Back-clicking through Facebook is an emotional rollercoaster. One second the person you’re looking at is beautiful, fashionable, saturated and calculated. The next they’re a bunny rabbit soaked in hair gel and innocence, leering into your screen with a facial expression that’s both questionable and geometrically confusing.
Some of us forget the internet is forever. Those ice-bucket challenges, that blog-entry you wrote about an unrequited love despite being only sixteen, all those fucking selfies. Yet, while they exist, I suppose we can take comfort in the fact our personal miscarriages don’t extend any further than the date we all decided to give-in, sign-up, and upload our life into Mark Zuckerberg’s empire with his infantry of drink adverts, nauseating status updates, and TimeHop grievances.
Our generation’s parents weren’t born with the internet. They’ve come round to it now - the odd parent reading the Sunday Times on the iPad or emailing you a video that went viral two years ago - but when Daddy sent you racing toward Mummy’s finish line all those years ago, it didn’t exist. Baby photos, for instance, were shared through the medium of lukewarm milky tea and an absent minded-thumb through a photo-album.
These days, some babies have a Facebook page before they’re born. This is okay, I guess, do what you want. Force your offspring on us. It’s a little upsetting, but fine. I’ll look at your balding potato and say it’s cute if it’ll make you happy. What’s not okay, though, is some news I stumbled across regarding a very specific baby.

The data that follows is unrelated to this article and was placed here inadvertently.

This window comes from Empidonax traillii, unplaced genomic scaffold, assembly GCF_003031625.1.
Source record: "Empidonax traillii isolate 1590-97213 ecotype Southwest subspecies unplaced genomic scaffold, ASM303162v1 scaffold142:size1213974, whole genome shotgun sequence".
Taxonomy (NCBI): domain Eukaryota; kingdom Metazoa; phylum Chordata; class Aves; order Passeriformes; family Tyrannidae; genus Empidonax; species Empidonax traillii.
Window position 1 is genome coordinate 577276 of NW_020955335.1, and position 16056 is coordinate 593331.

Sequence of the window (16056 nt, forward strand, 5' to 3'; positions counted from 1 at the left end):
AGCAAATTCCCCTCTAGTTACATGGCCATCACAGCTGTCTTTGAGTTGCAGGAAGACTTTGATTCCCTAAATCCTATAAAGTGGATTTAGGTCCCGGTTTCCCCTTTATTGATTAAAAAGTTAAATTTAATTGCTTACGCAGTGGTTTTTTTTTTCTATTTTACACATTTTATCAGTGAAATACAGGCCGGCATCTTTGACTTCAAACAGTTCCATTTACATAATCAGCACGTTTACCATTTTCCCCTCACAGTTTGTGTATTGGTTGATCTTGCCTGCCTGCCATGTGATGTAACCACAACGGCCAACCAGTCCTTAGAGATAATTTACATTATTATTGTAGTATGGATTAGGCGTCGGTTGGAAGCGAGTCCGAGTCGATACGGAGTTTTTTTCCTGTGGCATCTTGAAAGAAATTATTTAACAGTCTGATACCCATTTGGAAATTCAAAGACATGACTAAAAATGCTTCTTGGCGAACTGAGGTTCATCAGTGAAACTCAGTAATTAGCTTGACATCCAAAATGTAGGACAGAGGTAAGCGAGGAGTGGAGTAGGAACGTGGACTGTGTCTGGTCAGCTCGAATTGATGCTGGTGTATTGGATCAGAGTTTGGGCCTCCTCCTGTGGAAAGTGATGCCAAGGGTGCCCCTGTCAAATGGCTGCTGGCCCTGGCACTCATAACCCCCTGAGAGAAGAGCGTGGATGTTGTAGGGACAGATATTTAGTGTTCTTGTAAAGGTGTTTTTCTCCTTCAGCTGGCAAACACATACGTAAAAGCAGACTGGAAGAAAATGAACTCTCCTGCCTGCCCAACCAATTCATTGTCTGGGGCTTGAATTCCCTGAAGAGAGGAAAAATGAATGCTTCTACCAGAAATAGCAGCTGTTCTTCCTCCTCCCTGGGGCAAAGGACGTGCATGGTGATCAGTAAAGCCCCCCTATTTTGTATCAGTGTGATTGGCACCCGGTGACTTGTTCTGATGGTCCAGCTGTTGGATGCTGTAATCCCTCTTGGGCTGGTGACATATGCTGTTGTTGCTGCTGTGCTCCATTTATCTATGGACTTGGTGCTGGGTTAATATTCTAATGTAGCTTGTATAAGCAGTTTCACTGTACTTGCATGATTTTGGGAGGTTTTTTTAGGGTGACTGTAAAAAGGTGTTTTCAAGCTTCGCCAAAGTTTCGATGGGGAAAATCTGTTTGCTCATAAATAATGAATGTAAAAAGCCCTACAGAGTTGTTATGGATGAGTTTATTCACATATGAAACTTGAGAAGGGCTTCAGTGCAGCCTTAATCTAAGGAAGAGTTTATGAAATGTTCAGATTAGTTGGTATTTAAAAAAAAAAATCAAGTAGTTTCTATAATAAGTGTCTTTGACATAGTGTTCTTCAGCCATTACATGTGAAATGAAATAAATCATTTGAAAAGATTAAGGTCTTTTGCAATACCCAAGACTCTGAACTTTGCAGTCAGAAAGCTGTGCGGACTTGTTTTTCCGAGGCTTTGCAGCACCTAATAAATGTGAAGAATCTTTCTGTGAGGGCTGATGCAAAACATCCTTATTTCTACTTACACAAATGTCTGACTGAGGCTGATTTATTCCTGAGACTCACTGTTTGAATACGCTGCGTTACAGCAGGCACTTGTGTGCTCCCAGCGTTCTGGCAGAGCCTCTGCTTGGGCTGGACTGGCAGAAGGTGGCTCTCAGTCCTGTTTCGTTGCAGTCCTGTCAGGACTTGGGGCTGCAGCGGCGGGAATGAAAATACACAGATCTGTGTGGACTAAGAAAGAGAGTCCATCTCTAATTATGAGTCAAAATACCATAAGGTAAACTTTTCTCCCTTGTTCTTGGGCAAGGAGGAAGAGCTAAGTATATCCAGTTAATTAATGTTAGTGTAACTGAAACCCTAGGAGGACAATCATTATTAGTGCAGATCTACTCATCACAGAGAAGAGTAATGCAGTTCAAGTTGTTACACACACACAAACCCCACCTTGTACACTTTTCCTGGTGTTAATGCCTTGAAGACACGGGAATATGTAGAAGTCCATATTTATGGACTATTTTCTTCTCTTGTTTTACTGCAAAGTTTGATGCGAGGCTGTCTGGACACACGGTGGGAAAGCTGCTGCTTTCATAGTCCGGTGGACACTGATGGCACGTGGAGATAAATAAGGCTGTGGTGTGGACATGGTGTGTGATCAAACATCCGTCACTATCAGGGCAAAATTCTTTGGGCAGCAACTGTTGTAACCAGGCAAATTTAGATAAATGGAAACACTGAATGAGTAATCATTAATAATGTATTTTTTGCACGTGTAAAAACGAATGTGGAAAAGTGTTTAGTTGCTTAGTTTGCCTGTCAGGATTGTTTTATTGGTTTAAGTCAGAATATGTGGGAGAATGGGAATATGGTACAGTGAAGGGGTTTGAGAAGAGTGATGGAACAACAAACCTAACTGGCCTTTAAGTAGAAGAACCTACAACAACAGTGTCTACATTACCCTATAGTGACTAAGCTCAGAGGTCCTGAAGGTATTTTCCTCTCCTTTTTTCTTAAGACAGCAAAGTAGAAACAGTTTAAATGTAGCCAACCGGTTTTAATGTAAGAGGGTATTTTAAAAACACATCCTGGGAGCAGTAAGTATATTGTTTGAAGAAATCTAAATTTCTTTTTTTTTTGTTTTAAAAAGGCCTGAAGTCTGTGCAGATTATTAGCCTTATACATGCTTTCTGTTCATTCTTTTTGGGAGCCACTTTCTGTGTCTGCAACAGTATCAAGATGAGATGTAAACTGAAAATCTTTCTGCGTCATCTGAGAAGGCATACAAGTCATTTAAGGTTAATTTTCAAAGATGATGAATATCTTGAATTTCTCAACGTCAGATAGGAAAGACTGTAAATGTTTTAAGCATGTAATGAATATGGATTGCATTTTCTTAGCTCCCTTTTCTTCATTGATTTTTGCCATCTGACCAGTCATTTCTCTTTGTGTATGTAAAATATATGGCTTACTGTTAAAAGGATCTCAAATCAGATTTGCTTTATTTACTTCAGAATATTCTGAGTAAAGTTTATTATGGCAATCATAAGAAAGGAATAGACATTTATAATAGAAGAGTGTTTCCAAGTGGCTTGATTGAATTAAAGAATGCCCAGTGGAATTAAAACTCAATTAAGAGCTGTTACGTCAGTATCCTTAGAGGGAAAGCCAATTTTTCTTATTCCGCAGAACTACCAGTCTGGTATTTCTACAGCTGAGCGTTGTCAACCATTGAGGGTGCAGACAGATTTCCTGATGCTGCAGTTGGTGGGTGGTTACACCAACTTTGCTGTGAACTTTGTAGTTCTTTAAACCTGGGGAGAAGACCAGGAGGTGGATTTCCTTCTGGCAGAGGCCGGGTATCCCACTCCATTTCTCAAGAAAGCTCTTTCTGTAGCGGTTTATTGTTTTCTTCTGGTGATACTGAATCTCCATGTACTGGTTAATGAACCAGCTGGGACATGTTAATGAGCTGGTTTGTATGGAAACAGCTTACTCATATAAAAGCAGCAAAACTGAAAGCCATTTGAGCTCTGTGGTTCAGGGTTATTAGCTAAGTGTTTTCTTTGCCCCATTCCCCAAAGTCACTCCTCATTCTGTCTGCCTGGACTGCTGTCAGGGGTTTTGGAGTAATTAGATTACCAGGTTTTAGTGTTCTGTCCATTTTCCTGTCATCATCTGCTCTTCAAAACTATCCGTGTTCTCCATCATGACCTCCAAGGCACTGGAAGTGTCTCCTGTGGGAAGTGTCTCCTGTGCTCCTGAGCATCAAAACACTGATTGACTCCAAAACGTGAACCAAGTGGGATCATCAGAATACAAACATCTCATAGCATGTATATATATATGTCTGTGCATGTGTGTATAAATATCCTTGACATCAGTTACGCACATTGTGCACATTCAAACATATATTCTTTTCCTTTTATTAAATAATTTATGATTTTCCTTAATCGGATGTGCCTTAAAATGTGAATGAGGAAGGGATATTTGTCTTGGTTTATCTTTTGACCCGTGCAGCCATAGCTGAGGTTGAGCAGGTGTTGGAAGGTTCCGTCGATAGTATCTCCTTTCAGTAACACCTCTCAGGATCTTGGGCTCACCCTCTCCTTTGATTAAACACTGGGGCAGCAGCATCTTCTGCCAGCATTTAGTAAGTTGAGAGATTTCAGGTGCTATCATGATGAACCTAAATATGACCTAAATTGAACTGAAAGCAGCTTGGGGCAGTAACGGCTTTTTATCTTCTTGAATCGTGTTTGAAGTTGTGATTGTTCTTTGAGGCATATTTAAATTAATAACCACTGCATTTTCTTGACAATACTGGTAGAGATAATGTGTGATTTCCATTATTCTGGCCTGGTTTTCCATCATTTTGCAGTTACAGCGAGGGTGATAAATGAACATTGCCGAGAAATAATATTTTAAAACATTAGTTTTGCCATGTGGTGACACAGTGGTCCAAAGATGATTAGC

This is Niall Horan. He is part of the popular boy-band One Direction. They’ve got a song called “What Makes You Beautiful” – which is the only one everyone can remember alongside their terrible mash-up of Blondie and The Undertones - and somehow, they are undeniably huge.
Niall has a nephew. He’s called Theo and he’s one year old. Greg Horan is Theo’s dad. Recently Greg has been feeling pretty bummed out because Niall hasn’t been to visit.
This is a fair observation. A baby is born – family should visit. It makes sense. But after digging a little deeper it starts to become apparent that the reason Niall hasn’t been to visit his nephew is because something very weird is going on.
Niall’s baby nephew Theo has incredible Klout for someone yet to form sentient thoughts. His Twitter page has over 400,000 followers and he’s got his own website. Mostly, it’s weird tweets like: “Just got new new slippers” and “Look I got a new friend x”, with embedded photos of a baby lying around. The website also features a baby-photo gallery and a section where you can buy a commemorative coin (for £19.50), celebrating the fact that Niall from One Direction’s nephew has been alive for one entire year. Congratulations to him. The parent’s also promise to hand deliver the coins to “lucky fans.” Cool!
Greg Horan says he decided to document his son’s life – on Twitter and with a website – after Niall tweeted a photo of the pair together last year. “Since that day in July 2013 when Niall put the first picture of himself and Theo on twitter, we’ve been overwhelmed with kindness,” he wrote on Theo’s fan site.